### It’s Obvious. Not! A Few Answers and More Questions

This installment of “It’s Obvious. Not!” looks at:

Book: “Classical Dynamics of Particles and Systems”

Edition: third

Authors: Jerry B. Marion and Stephen T. Thornton

Publisher: Harcourt Brace Jovanovich

Page: 52

This installation of the series provides a few clarifications into the example presented in the textbook and asks even more questions. I have a feeling that readers steeped in differential equations will immediately follow the reasoning of the example as it is written in the textbook. Please, if you have answers to the remaining questions below, or even ideas, please comment. Thanks!

The first example of the chapter titled “Newtonian Mechanics” asks the reader to find the velocity of an object sliding down a ramp. The solution for the acceleration, (second derivative of the position x), has already been derived as:

The process for deriving the velocity as a function of position illustrated by the author starts with the above equation for acceleration. I’ll simplify by first briefly stating the strategy of the authors solution.

Basic Strategy:

Working from the expression for acceleration, the authors want to demonstrate how to derive velocity as a function of position. They use the following steps that I’ll elaborate on here.

1. Introduce a velocity term to each side of the equation to form a differential equation that can be integrated on each side to solve for velocity in terms of position.
2. Use the product rule of differentiation to re-write the left hand side of the expression so that it only contains velocity.
3. Multiply both sides of the expression by dt so that the integration on the right handside will only integrate over dx producing an x.

We want an equation that relates velocity, (the first derivative of position), to the position of the object on the ramp. Ultimately, the example will manipulate the original expression above so that the left side only contains a differential of velocity and the right side contains a differential of position. When both sides of the expression are integrated, we’ll be left with an expression that relates velocity to position.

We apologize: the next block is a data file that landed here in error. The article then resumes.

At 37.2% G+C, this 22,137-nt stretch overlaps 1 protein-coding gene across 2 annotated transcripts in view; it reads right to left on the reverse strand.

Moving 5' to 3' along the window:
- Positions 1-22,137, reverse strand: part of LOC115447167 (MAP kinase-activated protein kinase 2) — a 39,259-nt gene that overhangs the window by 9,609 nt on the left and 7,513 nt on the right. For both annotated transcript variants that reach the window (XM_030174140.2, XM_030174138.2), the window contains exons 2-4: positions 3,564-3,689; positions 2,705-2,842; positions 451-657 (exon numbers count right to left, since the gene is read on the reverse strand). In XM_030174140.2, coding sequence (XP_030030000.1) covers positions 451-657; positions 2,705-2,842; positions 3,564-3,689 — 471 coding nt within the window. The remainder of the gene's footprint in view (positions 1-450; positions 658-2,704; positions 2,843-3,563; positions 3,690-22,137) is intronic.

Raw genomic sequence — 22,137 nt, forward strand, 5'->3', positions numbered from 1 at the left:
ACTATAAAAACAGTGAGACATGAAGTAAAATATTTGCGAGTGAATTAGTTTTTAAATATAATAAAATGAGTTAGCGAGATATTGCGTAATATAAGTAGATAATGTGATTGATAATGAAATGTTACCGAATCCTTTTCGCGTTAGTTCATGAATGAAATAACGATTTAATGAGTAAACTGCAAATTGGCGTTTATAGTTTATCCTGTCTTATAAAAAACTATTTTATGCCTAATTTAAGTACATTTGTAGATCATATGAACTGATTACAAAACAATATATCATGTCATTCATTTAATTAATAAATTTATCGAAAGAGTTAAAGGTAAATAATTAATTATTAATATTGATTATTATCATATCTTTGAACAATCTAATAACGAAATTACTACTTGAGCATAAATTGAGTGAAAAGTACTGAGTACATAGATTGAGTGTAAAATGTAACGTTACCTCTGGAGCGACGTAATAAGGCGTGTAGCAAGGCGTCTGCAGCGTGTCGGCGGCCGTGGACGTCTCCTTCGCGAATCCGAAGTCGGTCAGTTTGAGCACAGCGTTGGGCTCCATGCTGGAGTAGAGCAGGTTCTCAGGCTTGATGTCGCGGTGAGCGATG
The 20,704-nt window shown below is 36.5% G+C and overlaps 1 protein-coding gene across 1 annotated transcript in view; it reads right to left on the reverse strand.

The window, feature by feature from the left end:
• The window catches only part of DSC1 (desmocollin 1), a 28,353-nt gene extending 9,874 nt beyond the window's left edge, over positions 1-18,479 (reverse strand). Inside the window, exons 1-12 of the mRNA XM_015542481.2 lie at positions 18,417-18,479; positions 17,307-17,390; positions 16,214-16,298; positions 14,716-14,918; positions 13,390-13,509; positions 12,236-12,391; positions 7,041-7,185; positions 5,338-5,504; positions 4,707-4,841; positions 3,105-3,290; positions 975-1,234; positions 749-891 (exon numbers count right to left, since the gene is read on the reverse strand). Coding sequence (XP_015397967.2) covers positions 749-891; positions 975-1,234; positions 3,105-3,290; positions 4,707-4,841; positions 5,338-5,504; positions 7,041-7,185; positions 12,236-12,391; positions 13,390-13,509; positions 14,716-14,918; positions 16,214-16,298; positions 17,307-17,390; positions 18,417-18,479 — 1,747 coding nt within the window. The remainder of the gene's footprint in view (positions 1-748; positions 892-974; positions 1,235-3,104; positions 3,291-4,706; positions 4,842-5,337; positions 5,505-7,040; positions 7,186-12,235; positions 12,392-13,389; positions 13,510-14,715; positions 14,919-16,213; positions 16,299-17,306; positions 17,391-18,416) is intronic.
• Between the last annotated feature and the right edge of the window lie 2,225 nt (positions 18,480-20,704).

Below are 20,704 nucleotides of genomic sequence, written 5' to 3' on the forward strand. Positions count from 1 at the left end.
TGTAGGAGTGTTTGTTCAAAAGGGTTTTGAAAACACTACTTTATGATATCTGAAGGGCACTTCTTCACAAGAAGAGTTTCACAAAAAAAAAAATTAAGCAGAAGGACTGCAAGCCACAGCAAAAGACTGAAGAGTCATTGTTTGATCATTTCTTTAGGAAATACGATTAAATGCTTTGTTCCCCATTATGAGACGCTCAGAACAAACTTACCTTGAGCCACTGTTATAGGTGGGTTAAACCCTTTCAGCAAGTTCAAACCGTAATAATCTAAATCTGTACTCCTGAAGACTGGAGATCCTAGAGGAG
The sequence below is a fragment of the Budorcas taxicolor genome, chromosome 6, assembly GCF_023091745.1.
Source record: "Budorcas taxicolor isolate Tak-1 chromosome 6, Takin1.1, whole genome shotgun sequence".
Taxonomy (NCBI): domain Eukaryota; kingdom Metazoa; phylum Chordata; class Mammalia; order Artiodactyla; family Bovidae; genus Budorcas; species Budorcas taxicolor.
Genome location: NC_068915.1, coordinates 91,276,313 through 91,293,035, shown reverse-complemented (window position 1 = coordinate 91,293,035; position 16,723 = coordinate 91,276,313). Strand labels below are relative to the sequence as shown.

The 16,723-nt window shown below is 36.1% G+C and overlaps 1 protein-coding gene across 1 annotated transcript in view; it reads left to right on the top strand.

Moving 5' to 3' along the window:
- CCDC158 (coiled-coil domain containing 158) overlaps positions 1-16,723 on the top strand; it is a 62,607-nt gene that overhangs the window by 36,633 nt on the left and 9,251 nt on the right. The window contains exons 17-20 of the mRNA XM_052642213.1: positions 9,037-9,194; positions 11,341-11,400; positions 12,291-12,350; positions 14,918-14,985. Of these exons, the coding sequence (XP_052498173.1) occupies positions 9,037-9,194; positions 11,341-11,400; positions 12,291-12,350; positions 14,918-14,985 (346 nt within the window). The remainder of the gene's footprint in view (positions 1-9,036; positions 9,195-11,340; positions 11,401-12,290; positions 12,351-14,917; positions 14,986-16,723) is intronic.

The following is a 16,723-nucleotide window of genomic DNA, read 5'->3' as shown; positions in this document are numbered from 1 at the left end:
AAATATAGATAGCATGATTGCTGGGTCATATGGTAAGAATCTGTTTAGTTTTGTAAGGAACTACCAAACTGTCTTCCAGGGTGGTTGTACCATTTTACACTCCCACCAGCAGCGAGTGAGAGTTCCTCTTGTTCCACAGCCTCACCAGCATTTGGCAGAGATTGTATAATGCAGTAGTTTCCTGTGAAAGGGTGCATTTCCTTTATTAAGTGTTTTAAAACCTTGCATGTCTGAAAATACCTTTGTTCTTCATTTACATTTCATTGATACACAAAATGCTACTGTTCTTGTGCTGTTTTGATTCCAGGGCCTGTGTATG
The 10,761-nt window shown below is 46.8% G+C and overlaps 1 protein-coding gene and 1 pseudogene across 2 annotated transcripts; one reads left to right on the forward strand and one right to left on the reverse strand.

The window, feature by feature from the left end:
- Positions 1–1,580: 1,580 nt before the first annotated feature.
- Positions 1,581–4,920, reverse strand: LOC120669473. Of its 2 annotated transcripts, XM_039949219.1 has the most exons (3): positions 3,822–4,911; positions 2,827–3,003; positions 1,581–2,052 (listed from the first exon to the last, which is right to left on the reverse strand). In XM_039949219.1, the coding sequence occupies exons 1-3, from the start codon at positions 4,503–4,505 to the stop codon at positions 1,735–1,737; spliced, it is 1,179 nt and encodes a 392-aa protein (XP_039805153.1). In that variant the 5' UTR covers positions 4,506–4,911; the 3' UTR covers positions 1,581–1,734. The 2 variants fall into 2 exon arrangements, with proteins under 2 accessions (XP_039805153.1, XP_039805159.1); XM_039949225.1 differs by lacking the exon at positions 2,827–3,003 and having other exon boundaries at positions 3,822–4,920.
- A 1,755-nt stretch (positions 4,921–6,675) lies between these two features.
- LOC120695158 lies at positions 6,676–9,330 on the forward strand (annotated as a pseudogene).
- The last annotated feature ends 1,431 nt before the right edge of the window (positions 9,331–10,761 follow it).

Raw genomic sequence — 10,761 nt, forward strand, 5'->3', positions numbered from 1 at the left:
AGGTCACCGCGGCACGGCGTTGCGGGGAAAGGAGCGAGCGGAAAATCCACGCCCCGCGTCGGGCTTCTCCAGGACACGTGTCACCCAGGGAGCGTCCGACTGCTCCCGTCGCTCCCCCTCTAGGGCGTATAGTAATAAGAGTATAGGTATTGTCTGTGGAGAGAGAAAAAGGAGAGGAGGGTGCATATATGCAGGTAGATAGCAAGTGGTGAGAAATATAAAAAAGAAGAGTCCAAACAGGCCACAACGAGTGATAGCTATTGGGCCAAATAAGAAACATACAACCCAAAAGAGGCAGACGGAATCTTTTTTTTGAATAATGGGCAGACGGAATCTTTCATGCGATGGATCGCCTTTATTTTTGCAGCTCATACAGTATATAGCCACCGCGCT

Clarifications and Questions:

Now that we know where we’re headed, let’s see how the authors take us there.

The authors multiply both sides of the originalequation by 2 times the velocity, (first derivative of position with respect to time), to give:

and then, in one giant step for physics students everywhere, the authors state on the very next line:

Ummm what… !? OK, let’s start at the start. First, why did the author mysteriously decide to multiply both sides of the original equation for acceleration by two times the velocity?

My first thought was why not just integrate the acceleration to get the velocity and be done with it? That would work if we wanted the velocity as a function of time, but we have to solve for it as a function of position. Speaking of time, let’s rewrite the first equation above as:

We can do this because acceleration is the derivative of velocity with respect to time. Why we did it is to show explicitly that we have velocity and time so far, but not position. So, we need to somehow introduce position.

Now, returning to the authors original multiplication written in terms of position and velocity:

Now, dx is available in the equation. By integrating both sides, we can possibly come up with an answer that provides velocity in terms of position.

This presents the second problem. At present, dx is on both sides of the equation. We’d like to have velocity on one side of the equation and position on the other.

This brings us to the authors’ ‘clever trick’ and another question. The question: Is there a simple mathematical operation to get from

as the book seems to imply by performing this ‘simplification’ in one step? As far as I can tell, there isn’t. Please comment below if you know the way!

That brings us to the authors’ ‘clever trick’. By starting at the end of the simplification and writing

as

and then using the product rule, (use the first dx/dt as u and the second dx/dt as v), to carry out the derivative with respect to time on the contents of the parenthesis, we get:

So, by ‘cleverly’ choosing to multiply both sides of the original equation by 2 times the velocity, (first derivative of x or position), the authors were left with a quantity on the left-hand-side that is recognizable as the time based derivative of the velocity squared. With that recognition and simplification, the left-hand-side is now written only in terms of velocity.

So, after the ‘clever trick’ that introduced position into the equation and then the ‘clever’ simplification, we’re left at the second step of the example: